If it serves a purpose I aim to use my “flaw” more constructively so that it may become a strength. If I feel that it is not healthy for me I will work on completely changing my perspective. More often than not I find that my “flaws” serve a purpose and wind up trying to find a better use for them.

One of my biggest flaws is that I have trouble with forgiveness, and it’s not healthy for me.

I believe that my habit of over-trusting people in the first place is part of this circumstance.

I want to walk into every relationship with the people in my life believing that their intentions and motivations are completely pure of heart. I want to believe that everyone is genuine and trustworthy. Along with this belief I end up over-extending myself in my personal interactions and will sometimes wind up disappointed with people. I will overlook glaring flaws in others in hopes of their good qualities shining through. I want to make it clear that I do not believe this optimistic attitude is a flaw. There have been plenty of times that I’ve been thankful for this perspective and it has been beneficial to my life. Being optimistic is not a flaw, over-extending myself and over-involving myself with people is my flaw. A new acquaintance may very well be pure of heart, and they may very well be genuine and trustworthy; but, this does not mean that I am obligated to extend anything more than common courtesy until I have better experience with them. It is my belief that everyone deserves common courtesy – people deserve respectful manners right away.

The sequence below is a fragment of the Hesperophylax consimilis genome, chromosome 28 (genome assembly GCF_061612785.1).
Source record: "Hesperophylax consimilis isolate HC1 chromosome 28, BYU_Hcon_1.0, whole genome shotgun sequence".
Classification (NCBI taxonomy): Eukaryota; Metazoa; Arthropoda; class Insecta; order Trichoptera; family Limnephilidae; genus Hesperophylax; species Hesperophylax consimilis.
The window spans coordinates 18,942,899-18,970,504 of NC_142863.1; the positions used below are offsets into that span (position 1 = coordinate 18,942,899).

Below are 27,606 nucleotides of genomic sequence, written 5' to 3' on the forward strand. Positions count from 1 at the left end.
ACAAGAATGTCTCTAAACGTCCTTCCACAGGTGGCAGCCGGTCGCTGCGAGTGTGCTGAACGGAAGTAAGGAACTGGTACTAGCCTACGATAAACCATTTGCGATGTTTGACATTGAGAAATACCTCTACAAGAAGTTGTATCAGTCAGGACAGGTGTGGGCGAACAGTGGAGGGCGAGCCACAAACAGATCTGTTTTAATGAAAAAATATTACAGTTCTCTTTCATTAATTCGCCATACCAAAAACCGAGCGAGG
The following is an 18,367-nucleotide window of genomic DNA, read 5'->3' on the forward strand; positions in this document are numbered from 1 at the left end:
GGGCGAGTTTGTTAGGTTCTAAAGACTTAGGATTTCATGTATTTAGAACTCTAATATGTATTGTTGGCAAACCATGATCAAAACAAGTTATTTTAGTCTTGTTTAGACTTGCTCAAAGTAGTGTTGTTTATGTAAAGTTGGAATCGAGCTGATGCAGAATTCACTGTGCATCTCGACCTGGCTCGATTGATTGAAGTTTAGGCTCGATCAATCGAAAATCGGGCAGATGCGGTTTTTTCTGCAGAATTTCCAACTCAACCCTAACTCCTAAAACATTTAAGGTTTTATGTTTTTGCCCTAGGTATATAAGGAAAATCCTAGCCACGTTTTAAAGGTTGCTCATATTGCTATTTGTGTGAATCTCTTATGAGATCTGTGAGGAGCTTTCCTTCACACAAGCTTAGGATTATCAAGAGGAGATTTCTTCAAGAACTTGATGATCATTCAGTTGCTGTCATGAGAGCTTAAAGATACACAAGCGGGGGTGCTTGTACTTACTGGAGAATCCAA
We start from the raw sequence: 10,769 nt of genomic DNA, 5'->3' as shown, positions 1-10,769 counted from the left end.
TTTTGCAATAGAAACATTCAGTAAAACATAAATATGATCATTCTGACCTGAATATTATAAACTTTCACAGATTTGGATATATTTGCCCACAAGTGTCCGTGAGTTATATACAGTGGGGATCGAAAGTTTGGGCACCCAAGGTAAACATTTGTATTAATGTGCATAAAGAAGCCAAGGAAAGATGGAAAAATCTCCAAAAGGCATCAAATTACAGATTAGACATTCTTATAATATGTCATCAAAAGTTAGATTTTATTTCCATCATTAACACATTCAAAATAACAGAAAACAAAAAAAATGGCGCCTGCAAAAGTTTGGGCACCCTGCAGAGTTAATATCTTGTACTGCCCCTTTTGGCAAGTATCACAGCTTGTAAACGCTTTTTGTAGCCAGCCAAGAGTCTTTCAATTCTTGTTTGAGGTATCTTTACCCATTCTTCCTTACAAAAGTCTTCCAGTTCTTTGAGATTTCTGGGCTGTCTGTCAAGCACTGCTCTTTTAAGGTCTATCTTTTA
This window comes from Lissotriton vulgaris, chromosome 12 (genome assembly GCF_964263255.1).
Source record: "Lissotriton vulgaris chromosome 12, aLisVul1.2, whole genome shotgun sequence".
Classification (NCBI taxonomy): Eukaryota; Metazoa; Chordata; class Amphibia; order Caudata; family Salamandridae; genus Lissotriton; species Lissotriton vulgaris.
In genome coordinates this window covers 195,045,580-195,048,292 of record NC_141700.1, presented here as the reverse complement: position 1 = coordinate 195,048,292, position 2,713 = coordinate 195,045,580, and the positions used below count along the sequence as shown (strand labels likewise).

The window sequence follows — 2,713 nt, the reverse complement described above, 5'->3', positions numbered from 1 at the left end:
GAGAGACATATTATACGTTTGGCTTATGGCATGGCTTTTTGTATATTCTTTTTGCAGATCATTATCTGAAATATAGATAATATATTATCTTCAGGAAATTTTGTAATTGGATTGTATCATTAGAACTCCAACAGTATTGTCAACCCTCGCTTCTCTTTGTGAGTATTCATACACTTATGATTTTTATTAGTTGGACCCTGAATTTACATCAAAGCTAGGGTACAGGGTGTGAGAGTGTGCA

Let me also make it clear that I do not regret going over and above common courtesy for people even when they end up disappointing me.

“Over-trusting” people is an instance where I must carefully examine my perspective and learn to use this character trait more constructively.

I’ve found that I like giving of myself. I like doing wonderful things for other people. It makes me happy to make others happy, but I’ve learned that you can’t count on people to be appreciative or to show appreciation. It seems like some people have a sense of entitlement and they take people for granted very easily. I’ve learned that give-and-take can find a happy balance in most relationships, but that I must give purely to give, and without expectation of receiving even common courtesy in return. It is so pleasant when people take the time and energy to show they care, but this isn’t something I can simply expect from people.